Tuesday, August 28, 2012

More on Exploring Correlations in R

About a year ago I wrote a post about producing scatterplot matrices in R. These are handy for quickly getting a sense of the correlations that exist in your data. Recently someone asked me to pull out some relevant statistics (correlation coefficient and p-value) into tabular format to publish beside a scatterplot matrix. The built-in cor() function will produce a correlation matrix, but what if you want p-values for those correlation coefficients? Also, instead of a matrix, how might you get these statistics in tabular format (variable i, variable j, r, and p, for each i-j combination)? Here's the code (you'll need the PerformanceAnalytics package to produce the plot).

The cor() function will produce a basic correlation matrix.  12 years ago Bill Venables provided a function on the R help mailing list for replacing the upper triangle of the correlation matrix with the p-values for those correlations (based on the known relationship between t and r). The cor.prob() function will produce this matrix.

Finally, the flattenSquareMatrix() function will "flatten" this matrix to four columns: one column for variable i, one for variable j, one for their correlation, and another for their p-value (thanks to Chris Wallace on StackOverflow for helping out with this one).

Finally, the chart.Correlation() function from the PerformanceAnalytics package produces a very nice scatterplot matrix, with histograms, kernel density overlays, absolute correlations, and significance asterisks (0.05, 0.01, 0.001):

Wednesday, August 1, 2012

Cscan: Finding Gene Expression Regulators with ENCODE ChIP-Seq Data

Recently published in Nucleic Acids Research:

F. Zambelli, G. M. Prazzoli, G. Pesole, G. Pavesi, Cscan: finding common regulators of a set of genes by using a collection of genome-wide ChIP-seq datasets., Nucleic acids research 40, W510–5 (2012).

Cscan web interface screenshot

This paper presents a methodology and software implementation that allows users to discover a set of transcription factors or epigenetic modifications that regulate a set of genes of interest. A wealth of data about transcription factor binding exists in the public domain, and this is a good example of a group utilizing those resources to develop tools that are of use to the broader computational biology community.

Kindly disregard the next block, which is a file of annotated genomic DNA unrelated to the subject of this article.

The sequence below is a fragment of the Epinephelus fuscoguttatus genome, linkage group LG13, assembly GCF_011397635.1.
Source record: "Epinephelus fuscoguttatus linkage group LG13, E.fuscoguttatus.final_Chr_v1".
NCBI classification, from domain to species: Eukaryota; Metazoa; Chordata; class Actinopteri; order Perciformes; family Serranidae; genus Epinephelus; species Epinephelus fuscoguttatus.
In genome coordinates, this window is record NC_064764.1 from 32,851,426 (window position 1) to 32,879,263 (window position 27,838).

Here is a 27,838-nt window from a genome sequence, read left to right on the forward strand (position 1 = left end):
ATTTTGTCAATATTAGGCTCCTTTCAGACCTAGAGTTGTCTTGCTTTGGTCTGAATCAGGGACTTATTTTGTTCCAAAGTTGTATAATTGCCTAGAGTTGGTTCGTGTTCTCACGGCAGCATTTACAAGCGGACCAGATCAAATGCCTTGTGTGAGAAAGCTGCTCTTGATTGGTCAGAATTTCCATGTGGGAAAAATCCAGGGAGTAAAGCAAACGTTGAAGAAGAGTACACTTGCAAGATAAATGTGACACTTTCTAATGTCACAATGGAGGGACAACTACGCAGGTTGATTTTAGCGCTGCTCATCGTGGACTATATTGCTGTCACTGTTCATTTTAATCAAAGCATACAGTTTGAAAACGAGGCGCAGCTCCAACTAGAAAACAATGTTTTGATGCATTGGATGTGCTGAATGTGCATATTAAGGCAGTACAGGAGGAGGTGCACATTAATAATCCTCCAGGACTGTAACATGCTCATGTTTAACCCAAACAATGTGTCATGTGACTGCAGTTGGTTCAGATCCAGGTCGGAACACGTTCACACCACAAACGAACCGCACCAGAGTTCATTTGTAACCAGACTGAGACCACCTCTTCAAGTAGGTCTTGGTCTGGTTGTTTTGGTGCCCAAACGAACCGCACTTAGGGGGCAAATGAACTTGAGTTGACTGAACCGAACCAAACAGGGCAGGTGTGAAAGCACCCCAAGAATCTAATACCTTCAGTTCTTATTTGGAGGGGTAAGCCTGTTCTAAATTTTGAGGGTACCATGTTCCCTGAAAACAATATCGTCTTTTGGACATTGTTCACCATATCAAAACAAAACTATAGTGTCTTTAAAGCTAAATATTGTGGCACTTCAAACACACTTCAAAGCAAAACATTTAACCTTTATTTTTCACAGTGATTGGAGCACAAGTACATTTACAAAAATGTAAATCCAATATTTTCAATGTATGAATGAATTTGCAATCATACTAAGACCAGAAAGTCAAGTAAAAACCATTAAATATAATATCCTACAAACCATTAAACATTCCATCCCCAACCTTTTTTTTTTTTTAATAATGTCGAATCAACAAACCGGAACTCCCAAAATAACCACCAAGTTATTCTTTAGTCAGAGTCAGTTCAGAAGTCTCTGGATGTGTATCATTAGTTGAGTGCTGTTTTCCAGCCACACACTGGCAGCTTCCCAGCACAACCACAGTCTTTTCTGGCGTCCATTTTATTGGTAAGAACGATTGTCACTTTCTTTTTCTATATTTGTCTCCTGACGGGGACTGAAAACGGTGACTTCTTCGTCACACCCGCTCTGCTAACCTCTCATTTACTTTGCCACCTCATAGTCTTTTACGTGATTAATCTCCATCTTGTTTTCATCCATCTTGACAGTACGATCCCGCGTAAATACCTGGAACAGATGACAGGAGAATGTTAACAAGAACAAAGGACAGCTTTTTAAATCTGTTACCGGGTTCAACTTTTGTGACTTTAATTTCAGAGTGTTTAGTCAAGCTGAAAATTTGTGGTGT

High-throughput gene expression experiments like microarrays and RNA-seq experiments often result in a list of differentially regulated or co-expressed genes. A common follow-up question asks which transcription factors may regulate those genes of interest. The ENCODE project has completed ChIP-seq experiments for many transcription factors and epigenetic modifications for a number of different cell lines in both human and model organisms. These researchers crossed this publicly available data on enriched regions from ChIP-seq experiments with genomic coordinates of gene annotations to create a table of gene annotations (rows) by ChIP-peak signals, with a presence/absence peak in each cell. Given a set of genes of interest (e.g. differentially regulated genes from an RNA-seq experiment), the method evaluates the over-/under-representation of target sites for the DNA binding protein in each ChIP experiment using a Fisher's exact test. Other methods based on motif-enrichment (using position weight matrices derived from databases like TRANSFAC or JASPAR) would miss DNA-binding factors like the Retinoblastoma protein (RB), which lacks a DNA-binding domain and is recruited to promoters by other transcription factors. In addition to overcoming this limitation, the method presented here also has the advantage of considering tissue-specificity and chromatin accessibility.

The web interface is free and doesn't require registration: http://www.beaconlab.it/cscan

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Getting Genetics Done by Stephen Turner is licensed under a Creative Commons Attribution-NonCommercial 3.0 Unported License.